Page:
Reviewed by Tony Annicone
The Community Players current show is the old 1928 chestnut of a play, "The Front Page". Like all older shows it uses the first act as a long talky exposition with the next two acts containing the action of the evening. Set in the Press Room of the Criminal Courts building in Chicago in 1928, the reporters wait for the hanging of a convicted cop killer who is an anarchist. The two main characters are a battling reporter and his hardboiled editor with 18 assorted characters thrown into the mix. Although the first act needs a faster pace to it, the audience appreciates the hard work of director, James Sulanowski and his cast at show's end.
Jason P. Begin lights up the stage with his portrayal of Hildy Johnson, the reporter with a nose for the news. His energetic line delivery helps move the show along and he shows good chemistry with the other actors. His tough as nails boss, Walter Burns, is played by Lanny Slusher. He yells, swears and gestures perfectly with his cigar while plotting how to get the story delivered to his newspaper first. Lanny does a good job in character roles, making the role of this editor come to life.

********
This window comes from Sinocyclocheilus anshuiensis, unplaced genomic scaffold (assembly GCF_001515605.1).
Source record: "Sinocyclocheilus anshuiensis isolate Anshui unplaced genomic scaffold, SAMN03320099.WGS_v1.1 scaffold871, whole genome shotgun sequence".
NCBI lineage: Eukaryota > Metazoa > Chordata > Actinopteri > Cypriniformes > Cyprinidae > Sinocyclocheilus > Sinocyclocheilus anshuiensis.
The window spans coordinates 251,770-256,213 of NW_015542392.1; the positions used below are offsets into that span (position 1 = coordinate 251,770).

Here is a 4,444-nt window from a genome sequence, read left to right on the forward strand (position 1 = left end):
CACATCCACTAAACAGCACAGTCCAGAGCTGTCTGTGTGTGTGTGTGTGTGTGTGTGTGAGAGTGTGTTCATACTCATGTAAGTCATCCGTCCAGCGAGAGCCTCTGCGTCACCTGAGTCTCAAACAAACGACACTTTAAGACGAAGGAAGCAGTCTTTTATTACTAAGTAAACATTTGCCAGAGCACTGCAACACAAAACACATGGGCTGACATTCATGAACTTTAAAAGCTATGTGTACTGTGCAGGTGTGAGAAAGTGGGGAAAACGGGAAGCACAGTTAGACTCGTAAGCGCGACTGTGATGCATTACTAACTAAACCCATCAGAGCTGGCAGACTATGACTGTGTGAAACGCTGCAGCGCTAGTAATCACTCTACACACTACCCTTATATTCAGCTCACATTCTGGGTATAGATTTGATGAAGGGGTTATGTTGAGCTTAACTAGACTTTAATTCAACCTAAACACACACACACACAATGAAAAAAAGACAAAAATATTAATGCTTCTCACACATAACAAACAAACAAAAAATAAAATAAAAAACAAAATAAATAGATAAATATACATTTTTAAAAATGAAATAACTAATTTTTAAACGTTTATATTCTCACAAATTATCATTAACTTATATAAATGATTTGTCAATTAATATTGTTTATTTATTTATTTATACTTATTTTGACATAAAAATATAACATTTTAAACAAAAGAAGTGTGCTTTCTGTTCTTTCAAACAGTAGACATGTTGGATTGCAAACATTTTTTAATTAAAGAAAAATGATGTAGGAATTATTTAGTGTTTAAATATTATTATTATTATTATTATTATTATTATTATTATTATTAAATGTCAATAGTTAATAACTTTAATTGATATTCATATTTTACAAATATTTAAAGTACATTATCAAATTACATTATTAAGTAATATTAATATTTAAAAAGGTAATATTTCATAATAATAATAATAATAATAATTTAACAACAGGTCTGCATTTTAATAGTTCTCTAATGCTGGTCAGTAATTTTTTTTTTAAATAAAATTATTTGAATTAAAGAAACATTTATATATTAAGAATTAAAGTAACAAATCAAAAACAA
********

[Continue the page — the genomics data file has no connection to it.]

The best paced scene is the one between the crooked Mayor and the corrupt Sheriff. Bert Cayer and Rene Letourneau make the lines crackle with their quick delivery and keep the audience interested in what's happening. Both actors create an energy to help pick up the show and demonstrate their comic timing and good acting ability. R. Kenneth Girard plays a pivotal role in their scenes and is especially good at playing a drunk. Three other good character actors in the show are Lee Hakeem as Diamond Louis, a gangster on Burn's payroll, Roz Remington as Mrs. Grant, Hildy's girlfriend's wealthy mother and Michael Nolfe as Bensinger, a neatnik, reporter who acts like Felix Unger. Lee kidnaps Roz's character and Jason fakes puking on Michael's character are two of the highlights of their roles.
The rest of the hardworking, reporters are played by James Clements, Sr., Stephen Dias, (who I haven't seen in 15 years since "Evita") Jimmy Pollitt, (who always plays gray haired older men who chomp on cigars) Dan Fisher and Jean-Paul Gabriel Dujardin. Other characters in and out of the pressroom include Pamela Jackson as a bitchy wife, Dan Gaines as a Dutch policeman, Lauryn Sasso as the cleaning woman, Melissa Begin as a prositute, Eve-Marie Fisher as Hildy's girl, Joe Iozzi as the escaped convict and Howard MacMillan as a policeman. Set design is by the director and Victor Turenne, and is realisitic with the peeling paint of a government building of the era.Also the 1920's style costumes by Charlotte Dunning Burgess add the needed authenticity to the evening's entertainment.